Rethinking Non-Proliferation

Some states are more equal than others. America's non-proliferation strategy should reflect this reality.

Issue: Summer 2005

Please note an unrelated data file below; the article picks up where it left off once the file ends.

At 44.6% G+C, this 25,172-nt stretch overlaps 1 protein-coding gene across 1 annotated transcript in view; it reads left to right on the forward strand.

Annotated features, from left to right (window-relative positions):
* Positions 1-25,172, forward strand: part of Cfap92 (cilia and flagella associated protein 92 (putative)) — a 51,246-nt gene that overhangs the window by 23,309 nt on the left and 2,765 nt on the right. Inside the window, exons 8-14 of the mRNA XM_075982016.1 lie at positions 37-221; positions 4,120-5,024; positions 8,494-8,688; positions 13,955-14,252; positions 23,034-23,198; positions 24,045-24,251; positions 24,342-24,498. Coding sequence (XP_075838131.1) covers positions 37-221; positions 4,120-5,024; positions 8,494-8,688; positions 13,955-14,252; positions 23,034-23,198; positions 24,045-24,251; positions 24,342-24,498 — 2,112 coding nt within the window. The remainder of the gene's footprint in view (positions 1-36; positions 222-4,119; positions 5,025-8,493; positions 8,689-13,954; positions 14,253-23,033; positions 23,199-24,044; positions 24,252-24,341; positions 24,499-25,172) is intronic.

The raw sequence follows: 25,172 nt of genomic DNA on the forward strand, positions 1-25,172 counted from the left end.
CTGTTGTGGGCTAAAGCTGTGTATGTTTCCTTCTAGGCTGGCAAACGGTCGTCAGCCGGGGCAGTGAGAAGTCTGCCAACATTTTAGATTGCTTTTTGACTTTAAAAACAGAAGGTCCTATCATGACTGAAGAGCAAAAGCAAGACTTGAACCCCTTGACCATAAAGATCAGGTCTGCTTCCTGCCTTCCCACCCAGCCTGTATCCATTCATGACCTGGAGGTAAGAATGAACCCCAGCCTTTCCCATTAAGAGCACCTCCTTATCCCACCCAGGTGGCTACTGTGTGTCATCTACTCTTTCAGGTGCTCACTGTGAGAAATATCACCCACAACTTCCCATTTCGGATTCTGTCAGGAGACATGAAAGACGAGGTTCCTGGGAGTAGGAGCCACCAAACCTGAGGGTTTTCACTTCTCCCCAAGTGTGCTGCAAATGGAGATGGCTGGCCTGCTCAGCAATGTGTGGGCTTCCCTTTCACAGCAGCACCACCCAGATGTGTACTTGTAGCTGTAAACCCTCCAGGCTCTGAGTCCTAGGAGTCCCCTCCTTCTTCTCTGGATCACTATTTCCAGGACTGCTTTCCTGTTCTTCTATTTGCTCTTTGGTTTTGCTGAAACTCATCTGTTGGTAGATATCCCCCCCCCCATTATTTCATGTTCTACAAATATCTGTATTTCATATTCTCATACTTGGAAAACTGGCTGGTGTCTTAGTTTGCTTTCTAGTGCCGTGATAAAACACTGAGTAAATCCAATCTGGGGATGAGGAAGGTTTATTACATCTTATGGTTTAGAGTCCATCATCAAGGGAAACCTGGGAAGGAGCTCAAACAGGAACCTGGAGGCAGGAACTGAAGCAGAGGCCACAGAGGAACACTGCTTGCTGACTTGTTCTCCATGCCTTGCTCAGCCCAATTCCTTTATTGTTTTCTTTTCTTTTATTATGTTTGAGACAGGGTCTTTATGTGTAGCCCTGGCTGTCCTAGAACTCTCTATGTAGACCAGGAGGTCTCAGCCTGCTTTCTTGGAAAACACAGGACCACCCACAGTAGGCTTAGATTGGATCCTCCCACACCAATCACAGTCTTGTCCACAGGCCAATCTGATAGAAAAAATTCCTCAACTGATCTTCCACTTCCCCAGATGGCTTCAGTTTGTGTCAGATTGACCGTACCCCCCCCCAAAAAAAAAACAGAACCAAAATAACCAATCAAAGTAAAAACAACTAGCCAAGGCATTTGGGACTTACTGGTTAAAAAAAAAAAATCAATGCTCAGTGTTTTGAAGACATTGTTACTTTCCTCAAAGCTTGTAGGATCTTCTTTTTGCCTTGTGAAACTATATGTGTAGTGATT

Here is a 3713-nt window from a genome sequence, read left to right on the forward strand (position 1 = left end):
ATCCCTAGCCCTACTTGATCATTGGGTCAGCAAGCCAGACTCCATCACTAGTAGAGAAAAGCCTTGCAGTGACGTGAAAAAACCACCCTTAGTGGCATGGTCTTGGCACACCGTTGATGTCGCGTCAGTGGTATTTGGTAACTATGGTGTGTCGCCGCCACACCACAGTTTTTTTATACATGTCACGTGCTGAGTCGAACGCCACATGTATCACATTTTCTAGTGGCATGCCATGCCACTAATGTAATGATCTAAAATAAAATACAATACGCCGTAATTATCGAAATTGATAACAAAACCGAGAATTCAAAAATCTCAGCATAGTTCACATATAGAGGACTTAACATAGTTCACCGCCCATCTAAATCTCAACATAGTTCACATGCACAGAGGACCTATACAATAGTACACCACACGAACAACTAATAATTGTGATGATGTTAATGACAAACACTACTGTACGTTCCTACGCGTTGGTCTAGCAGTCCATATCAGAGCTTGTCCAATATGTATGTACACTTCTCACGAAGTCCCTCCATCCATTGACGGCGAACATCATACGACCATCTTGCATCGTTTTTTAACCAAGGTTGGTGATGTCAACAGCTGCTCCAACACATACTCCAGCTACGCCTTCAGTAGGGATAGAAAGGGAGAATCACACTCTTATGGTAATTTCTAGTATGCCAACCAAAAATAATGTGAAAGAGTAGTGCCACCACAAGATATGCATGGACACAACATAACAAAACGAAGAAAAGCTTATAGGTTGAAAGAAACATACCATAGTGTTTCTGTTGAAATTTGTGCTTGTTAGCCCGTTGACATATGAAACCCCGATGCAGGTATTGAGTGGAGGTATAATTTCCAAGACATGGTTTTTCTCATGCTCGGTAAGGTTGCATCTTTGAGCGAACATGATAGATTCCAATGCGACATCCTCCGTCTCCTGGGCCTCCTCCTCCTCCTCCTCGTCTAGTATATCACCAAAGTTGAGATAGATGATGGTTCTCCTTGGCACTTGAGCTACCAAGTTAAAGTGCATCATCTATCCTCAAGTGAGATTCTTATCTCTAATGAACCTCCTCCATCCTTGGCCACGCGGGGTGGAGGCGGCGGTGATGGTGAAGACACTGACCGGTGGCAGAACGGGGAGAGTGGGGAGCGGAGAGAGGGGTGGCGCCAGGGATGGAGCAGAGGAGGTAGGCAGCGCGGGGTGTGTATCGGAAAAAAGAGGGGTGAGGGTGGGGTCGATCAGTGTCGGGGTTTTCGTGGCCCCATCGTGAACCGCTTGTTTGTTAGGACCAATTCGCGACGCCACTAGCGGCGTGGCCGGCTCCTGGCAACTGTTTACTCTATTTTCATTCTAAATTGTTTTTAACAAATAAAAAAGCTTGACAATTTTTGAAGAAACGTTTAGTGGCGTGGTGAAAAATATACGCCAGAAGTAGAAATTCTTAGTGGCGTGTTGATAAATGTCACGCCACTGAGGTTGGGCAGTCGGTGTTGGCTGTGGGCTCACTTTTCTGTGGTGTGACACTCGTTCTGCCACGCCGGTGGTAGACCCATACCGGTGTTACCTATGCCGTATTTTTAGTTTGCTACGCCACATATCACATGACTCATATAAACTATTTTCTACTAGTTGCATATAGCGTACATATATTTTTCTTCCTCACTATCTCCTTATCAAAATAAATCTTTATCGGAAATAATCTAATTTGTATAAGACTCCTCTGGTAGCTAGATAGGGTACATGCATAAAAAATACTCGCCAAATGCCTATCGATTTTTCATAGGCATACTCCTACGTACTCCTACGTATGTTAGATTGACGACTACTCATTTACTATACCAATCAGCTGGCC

America's goal of stopping nuclear non-proliferation has suffered two serious setbacks in recent years. Both North Korea and Iran appear to be pursuing ambitious nuclear weapons programs. What U.S. officials have not recognized is that such actions are a logical, perhaps even inevitable, response to the foreign policy the United States has pursued since the end of the Cold War. Washington may have tried to shape the international system with the best of motives, believing that taking action against unsavory states would both enhance America's security and advance the goals of peace and justice in the world. But as generations of realist scholars have shown, other nations may not concede that the motives of an activist power are benign. What might seem to U.S. policymakers justifiable, even noble, behavior may seem threatening to nations that have a less than cordial relationship with the United States.

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